• Supports a number of protocols with an API that allows easy creation of custom protocol classes.
    • Has a Pcap writer class which allows to save pycap packets to pcap files. These files are compatible with tcpdump/wireshark.
    • Pcap is useful with dpkt than simply by itself
  • Using dpkt with pypcap A simple example which prints details of IP traffic in the network. import pcap, dpkt, socket pc = pcap.pcap('wlan0') count =0 def process(ts, pkt, *args): eth = dpkt.ethernet.Ethernet(pkt) ip = eth.data if ip.__class__==dpkt.ip.IP: global count count += 1
  • Using dpkt with pypcap ... src_ip = socket.inet_ntoa(ip.src) dst_ip = socket.inet_ntoa(ip.dst) print 'Packet #%d, %s=>%s, length %d, proto: %d' % (count, src_ip, dst_ip, ip.len, ip.p) if __name__ == &quot;__main__&quot;: try: pc.loop(process) except KeyboardInterrupt: print pc.stats()
  • Sample Output anand@anand-laptop:~/programs/python$ sudo python2.5 pcap2.py Packet #1, 192.168.1.2=>66.102.7.99, length 84, proto: 1 Packet #2, 66.102.7.99=>192.168.1.2, length 84, proto: 1 Packet #3, 192.168.1.2=>192.168.1.1, length 70, proto: 17 Packet #4, 192.168.1.1=>192.168.1.2, length 246, proto: 17 Packet #5, 192.168.1.2=>66.102.7.99, length 84, proto: 1 Packet #6, 74.125.67.17=>192.168.1.2, length 80, proto: 6 Packet #7, 192.168.1.2=>74.125.67.17, length 52, proto: 6 Packet #8, 66.102.7.99=>192.168.1.2, length 84, proto: 1 Packet #9, 192.168.1.2=>192.168.1.1, length 70, proto: 17 Packet #10, 192.168.1.1=>192.168.1.2, length 246, proto: 17 ^Packet #11, 192.168.1.2=>66.102.7.99, length 84, proto: 1
  • Http Protocol Sniffer
    • An HTTP protocol sniffer tool which saves http packets to a pcap file.
    import pcap, dpkt, socket pc = pcap.pcap('wlan0') count =0 ports = (80,8080,888) # Pcap writer pcw = dpkt.pcap.Writer(open('pkts.pcap','wb')) # Snooping on HTTP traffic def process(ts, pkt, *args): eth = dpkt.ethernet.Ethernet(pkt) ip = eth.data
  • HTTP Protocol Sniffer (Contd.) if ip.__class__==dpkt.ip.IP: ip1, ip2 = map(socket.inet_ntoa,[ip.src, ip.dst]) if ip.p != 6: return l7 = ip.data sport, dport = [l7.sport, l7.dport] if sport in ports or dport in ports: print 'From %s to %s, length: %d' % (ip1, ip2, len(l7.data)) # Save packet to file... pcw.writepkt(pkt) if __name__ == &quot;__main__&quot;: try: pc.loop(process) except KeyboardInterrupt: print pc.stats() pcw.close()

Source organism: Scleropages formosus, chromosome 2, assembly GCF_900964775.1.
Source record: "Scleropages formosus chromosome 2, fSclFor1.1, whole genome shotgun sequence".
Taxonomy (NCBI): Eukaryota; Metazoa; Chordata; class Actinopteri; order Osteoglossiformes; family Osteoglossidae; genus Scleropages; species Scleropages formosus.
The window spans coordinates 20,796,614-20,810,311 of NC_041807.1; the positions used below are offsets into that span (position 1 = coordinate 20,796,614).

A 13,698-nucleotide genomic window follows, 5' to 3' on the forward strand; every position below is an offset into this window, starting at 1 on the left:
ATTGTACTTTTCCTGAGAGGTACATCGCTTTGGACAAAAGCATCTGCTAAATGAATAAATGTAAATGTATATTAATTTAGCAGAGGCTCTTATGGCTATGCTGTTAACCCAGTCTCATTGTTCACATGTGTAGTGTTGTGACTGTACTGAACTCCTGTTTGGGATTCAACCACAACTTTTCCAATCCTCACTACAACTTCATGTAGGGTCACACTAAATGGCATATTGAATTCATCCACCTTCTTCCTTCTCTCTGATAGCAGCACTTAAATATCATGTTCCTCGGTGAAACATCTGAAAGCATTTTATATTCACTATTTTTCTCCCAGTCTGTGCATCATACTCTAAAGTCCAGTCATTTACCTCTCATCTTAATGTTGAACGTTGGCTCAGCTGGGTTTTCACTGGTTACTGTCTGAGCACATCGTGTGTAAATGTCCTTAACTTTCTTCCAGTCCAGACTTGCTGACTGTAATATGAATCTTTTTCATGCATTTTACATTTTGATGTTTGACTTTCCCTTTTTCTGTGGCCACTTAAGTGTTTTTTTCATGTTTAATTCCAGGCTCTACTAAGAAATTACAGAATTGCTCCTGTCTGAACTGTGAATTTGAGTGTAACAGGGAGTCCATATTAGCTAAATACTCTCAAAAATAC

• Scapy
    • A powerful interactive, general purpose, packet manipulation program written purely in Python, available as a single file.
    • Craft packets of a variety of protocols, send them on the wire, recieve replies, match requests and replies...
    • Handles most basic tasks like scanning, traceroute, ping, probe etc.
    • Scapy can be used to write new tools without the need of any special libraries
    • Instead of writing 100 lines of code in C for a special tool, write 2 lines in Scapy!
  • An interactive session with Scapy Send an echo request and dissect the first return packet. >>> from scapy import * >>> ip=IP(dst='www.google.com') >>> icmp=ICMP() >>> sr1(ip/icmp) Begin emission: .Finished to send 1 packets. * Received 2 packets, got 1 answers, remaining 0 packets <IP version=4L ihl=5L tos=0x60 len=28 id=1 flags= frag=0L ttl=239 proto=ICMP chksum=0xc007 src=66.102.7.104 dst=192.168.1.2 options='' |<ICMP type=echo-reply code=0 chksum=0x0 id=0x0 seq=0x0 |>>
  • A host scanner
    • Enumerate hosts on a network that have port number 80 listening
    >>> p=IP(dst='210.212.26.27'/24)/TCP(dport=80, flags='S') >>> sr(p) Begin emission: ..*....Finished to send 256 packets. ******.*.***..**********.*************.**..*********.........**...*********.***.********.***.****.*******..**.... (This goes on for a while) Received 4963 packets, got 83 answers, remaining 173 packets (<Results: UDP:0 TCP:77 ICMP:6 Other:0>, <Unanswered: UDP:0 TCP:173 ICMP:0 Other:0>)
  • Host scanner (contd.) >>> results = _[0] >>> for pout, pin in results: ... if pin.flags == 2: print pout.dst ... 210.212.26.5 210.212.26.15 210.212.26.19 210.212.26.20 210.212.26.22 210.212.26.23 210.212.26.24 210.212.26.25 210.212.26.26 210.212.26.27
  • A slow port-scanner from scapy import * def scan(ip,start=80,end=443): open_ports = [] ip=IP(dst=ip)/TCP(dport=range(start,end+1), flags='S') results=sr(ip,verbose=0,timeout=30) for res in results[0]: if res[1]==None: continue if res[1].payload.flags==18: print 'Port %d is open' % res[0].dport open_ports.append(res[0].dport) return open_ports if __name__ == &quot;__main__&quot;: print scan('random.org')